Jobless Claims Drop To Post-Recession Low For A 2nd Time

New jobless claims dropped last week by a sizable 14,000 to a seasonally adjusted 351,000. That’s a post-Great Recession low, for the second time. Mid-February also witnessed the 351,000 level and the numbers are knocking on this door again.

There are several messages in today’s update. One is that the recent declines in new filings for unemployment benefits are holding their ground. That’s good news because it suggests that real improvement is unfolding in the labor market (despite the challenges of late) and the recent progress in moderately stronger job growth so far this year has legs. The latest decline in claims also sets up this series to poke its way lower to a new post-recession low. A decisive drop in the near future below the 351,000 level would send an even stronger message that economic growth will roll on.

Granted, it could all dissolve tomorrow if the Iranian factor goes ballistic, or some other shock hits. But the fact that jobless claims have continued to stay relatively low after months of declines is a robust sign that the labor market healing will roll on.
“The labor market is gaining momentum,” says Kevin Cummins, an economist at UBS Securities. “Claims corroborate the pickup in employment we saw in February and suggest the pace of the job growth is likely to continue.”
Such forecasts could be dismissed if corroborating evidence of improving labor market conditions was MIA. Fortunately, there’s statistical support in several corners. For instance, the annual pace of average weekly hours worked for production and nonsupervisory employees in the private sector has been rising recently at a healthy clip. It’s off its highest levels post recession, but it appears to be holding up rather well. If the dark forces of recession were ready to pounce, as some analysts insist, it’s likely that we’d see the trend in weekly hours worked deteriorating on a year-over-year basis. Maybe that’s coming, but it’s premature to say that this series has run out of steam.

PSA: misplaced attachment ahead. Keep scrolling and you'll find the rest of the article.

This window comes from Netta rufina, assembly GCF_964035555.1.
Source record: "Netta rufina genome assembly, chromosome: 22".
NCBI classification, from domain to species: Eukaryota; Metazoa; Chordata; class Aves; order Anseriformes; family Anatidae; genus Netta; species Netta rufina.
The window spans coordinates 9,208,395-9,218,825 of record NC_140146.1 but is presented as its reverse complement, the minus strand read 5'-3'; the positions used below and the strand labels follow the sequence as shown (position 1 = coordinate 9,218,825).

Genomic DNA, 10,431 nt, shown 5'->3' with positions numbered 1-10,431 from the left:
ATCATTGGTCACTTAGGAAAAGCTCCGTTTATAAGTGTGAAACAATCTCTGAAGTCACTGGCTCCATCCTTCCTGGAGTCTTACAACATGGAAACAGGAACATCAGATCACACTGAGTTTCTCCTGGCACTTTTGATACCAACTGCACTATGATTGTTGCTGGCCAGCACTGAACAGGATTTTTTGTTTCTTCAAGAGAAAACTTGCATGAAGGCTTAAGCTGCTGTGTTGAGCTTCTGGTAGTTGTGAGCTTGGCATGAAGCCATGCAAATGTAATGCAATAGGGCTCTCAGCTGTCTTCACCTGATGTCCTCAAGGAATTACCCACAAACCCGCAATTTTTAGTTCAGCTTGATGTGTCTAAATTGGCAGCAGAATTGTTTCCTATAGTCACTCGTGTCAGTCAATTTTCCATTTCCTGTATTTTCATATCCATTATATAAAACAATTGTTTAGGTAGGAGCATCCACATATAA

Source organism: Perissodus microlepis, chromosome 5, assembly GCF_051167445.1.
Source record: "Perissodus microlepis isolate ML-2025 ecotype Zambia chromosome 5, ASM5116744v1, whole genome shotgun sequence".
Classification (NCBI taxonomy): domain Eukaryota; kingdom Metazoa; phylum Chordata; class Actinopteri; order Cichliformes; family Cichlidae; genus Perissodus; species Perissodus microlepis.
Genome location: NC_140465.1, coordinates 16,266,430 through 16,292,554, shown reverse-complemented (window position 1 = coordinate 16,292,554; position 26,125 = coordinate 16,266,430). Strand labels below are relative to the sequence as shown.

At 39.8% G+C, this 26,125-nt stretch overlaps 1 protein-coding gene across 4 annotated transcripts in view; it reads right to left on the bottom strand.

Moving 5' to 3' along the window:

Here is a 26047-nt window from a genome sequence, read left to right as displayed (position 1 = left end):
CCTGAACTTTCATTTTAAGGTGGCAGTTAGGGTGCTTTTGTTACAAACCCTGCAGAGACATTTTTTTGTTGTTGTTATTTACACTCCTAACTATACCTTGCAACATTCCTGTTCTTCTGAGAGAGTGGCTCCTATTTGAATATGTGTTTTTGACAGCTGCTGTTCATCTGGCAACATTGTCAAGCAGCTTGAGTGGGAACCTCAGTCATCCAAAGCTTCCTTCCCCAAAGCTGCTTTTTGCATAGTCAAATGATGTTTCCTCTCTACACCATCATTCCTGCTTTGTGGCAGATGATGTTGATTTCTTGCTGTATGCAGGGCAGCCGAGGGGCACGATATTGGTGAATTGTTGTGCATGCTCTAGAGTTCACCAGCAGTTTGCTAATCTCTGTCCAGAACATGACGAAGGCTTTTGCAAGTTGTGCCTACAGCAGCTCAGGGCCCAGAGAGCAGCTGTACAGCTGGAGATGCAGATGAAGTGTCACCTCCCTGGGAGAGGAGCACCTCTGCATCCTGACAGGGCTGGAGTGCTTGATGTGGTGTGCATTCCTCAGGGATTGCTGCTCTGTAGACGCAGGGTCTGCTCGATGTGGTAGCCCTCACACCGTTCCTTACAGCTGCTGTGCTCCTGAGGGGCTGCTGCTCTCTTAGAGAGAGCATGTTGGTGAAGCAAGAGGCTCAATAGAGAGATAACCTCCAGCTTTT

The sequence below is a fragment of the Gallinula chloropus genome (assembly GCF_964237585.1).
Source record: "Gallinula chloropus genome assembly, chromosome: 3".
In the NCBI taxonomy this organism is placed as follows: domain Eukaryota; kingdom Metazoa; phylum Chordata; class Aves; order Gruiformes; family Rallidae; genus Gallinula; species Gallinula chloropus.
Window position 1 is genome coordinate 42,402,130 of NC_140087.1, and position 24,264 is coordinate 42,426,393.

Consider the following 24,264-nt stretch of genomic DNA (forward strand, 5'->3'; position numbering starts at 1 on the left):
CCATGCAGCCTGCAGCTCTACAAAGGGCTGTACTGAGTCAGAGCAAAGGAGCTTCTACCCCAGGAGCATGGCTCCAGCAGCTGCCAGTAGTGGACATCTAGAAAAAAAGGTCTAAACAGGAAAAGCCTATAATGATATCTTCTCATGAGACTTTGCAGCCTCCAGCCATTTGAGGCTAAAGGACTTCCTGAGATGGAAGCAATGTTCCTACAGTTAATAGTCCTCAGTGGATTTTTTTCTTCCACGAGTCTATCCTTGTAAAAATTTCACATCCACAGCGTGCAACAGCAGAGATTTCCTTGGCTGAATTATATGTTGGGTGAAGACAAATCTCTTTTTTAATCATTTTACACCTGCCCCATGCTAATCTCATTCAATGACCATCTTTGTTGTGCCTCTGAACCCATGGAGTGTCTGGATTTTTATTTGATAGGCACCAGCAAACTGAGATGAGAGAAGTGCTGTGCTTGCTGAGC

The future is uncertain generally, of course, and there are considerable risks to consider. Making definitive arguments for growth is going too far. But so is arguing that the cycle is doomed to stumble. Indeed, if the labor market can hold up, it’s easier to forecast continued growth for the economy, even if it’s destined to remain subpar relative to history. Meantime, there’s even a glimmer of hope that some of the troubling signs for the cycle may be easing. For instance, I’ve been concerned for some time that the deceleration in consumer spending is a troubling signal. But the latest retail sales report provides a bit of light for thinking that maybe, just maybe, this trend isn’t fatal.
If optimism turns out to be dead wrong, we’ll have confirmation soon via a rather large and sudden deterioration in the labor market. In that case, initial jobless claims should provide an early warning of what’s coming. But for the moment, jobless claims continue to offer hope that the macro revival will endure. We can debate if other indicators trump the labor market signals, but at worst it’s still a debate.